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Huntington Station developer receives tax breaks for hamlet project

Rendering of a new Boutique Hotel and office

Rendering of a new Boutique Hotel and office space at southwest corner of Railroad St. & New York Avenue in Huntington Station. Uniondale-based RXR Realty, the largest landlord of commercial office space on Long Island, is pushing forward with several downtown revitalization projects and multifamily housing developments in both Nassau and Suffolk counties. Photo Credit: Renaissance Downtowns

The master developer for Huntington Station on Thursday received preliminary approval for $900,031 in tax breaks over 15 years from the Suffolk County Industrial Development Agency for a project slated for the hamlet.

The breaks are for the $5.12 million Northridge Project proposed by Plainview-based Renaissance Downtowns at Huntington Station LLC.

Under a 15-year PILOT, or payment in lieu of taxes, the developer will pay $55,007 the first year in property taxes, with the benefit decreased by four percent a year, until reaching full taxes of $132,016 in the 15th year, a savings of $660,082.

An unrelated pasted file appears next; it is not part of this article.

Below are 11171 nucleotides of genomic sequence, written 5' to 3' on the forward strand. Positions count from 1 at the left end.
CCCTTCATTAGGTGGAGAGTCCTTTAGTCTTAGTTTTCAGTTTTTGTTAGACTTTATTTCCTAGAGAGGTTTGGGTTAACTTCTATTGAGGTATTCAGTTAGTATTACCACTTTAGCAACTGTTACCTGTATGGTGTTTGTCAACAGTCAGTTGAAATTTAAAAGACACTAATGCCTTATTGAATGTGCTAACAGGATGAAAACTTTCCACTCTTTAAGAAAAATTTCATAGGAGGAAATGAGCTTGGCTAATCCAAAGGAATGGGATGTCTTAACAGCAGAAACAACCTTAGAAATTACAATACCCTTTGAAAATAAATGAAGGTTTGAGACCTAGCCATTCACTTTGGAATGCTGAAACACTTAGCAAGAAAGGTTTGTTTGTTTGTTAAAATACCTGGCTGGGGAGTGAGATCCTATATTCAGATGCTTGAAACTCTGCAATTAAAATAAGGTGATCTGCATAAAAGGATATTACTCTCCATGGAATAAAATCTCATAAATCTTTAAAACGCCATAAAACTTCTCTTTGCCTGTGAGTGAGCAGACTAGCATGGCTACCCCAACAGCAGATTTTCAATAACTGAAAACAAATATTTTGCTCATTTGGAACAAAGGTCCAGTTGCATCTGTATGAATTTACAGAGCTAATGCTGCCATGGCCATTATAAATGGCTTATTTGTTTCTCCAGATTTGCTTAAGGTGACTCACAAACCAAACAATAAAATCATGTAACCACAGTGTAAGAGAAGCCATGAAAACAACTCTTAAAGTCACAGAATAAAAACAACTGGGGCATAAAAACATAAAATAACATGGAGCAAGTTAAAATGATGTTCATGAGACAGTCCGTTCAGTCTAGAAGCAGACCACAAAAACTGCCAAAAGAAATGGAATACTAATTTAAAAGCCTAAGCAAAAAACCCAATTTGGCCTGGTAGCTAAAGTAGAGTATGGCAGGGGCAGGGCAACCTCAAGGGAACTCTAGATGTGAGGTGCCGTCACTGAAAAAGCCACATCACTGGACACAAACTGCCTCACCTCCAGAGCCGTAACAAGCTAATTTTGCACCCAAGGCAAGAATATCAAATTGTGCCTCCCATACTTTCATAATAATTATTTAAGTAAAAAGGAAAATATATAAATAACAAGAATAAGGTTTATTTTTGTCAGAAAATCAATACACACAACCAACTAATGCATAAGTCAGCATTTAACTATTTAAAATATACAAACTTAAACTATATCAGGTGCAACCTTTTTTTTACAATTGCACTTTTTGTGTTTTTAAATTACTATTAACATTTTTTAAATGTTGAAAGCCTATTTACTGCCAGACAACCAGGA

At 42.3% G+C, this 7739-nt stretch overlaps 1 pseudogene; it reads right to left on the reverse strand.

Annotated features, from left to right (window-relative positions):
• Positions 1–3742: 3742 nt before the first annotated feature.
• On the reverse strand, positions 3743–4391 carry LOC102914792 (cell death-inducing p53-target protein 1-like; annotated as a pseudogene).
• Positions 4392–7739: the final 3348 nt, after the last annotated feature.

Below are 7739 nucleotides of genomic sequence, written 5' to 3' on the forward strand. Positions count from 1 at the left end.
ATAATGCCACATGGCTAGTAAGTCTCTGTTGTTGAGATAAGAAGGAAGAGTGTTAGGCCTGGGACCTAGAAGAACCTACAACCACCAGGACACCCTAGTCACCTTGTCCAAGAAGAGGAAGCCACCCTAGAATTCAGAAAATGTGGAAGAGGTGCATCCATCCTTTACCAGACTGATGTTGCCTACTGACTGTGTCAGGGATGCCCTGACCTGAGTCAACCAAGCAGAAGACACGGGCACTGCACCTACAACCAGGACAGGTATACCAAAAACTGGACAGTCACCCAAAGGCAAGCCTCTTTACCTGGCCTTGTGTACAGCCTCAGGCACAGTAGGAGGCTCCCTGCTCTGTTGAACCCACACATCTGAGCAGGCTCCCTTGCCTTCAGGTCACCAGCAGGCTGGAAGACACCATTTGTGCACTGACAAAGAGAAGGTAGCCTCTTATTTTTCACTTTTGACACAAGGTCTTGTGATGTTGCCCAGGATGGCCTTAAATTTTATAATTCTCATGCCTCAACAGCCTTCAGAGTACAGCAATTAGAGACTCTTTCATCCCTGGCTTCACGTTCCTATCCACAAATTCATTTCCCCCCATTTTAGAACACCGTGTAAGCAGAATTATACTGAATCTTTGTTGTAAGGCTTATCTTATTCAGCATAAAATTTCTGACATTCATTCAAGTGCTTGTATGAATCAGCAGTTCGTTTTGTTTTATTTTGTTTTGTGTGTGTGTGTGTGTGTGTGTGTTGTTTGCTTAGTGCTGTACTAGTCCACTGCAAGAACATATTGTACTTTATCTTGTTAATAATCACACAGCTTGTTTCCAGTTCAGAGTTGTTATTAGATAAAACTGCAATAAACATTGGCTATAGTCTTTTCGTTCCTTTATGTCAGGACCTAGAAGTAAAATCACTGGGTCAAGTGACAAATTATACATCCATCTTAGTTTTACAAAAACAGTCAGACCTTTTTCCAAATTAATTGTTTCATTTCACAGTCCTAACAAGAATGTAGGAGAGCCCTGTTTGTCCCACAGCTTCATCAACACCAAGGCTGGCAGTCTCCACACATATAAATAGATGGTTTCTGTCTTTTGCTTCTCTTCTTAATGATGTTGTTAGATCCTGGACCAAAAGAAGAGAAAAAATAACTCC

The abatement plan also allows for up to $200,908 in sales tax exemptions and mortgage recording tax exemptions of up to $39,041.

“The reality is I can’t make the numbers work without some type of tax assistance or abatements,” said Ryan Porter, Renaissance Downtowns’ vice president of planning and development. “But there have been little to no taxes paid on this site for the better part of 50 years.”

The property is owned by the town and is currently exempt from paying real property taxes.

The Northridge Project is on the northeast corner of Northridge Street and New York Avenue. The 3-floor structure will consist of commercial use on the ground level, eight apartments on the second floor and eight apartments on the third floor.

The project is part of a multiphase effort by Renaissance to revitalize the hamlet. Other proposed projects include a hotel, a mixed-use building at 1000 New York Ave., and artist lofts and gallery space along New York Avenue.

Town Supervisor Frank Petrone said eventually the abatements will be exceeded by other tax revenues and economic development growth.

“Also, currently the parcel generates zero in property taxes,” he said. “In the first year alone it’s going to bring in $55,000, that’s a public benefit right there.”

Tony Catapano, executive director of the Suffolk IDA, in a news release, touted mixed-use projects, citing the boost they give to the economy and community.

“The economic opportunities a project like this can provide a community are significant, especially when you consider its proximity to mass transit and main thoroughfares,” Catapano said.

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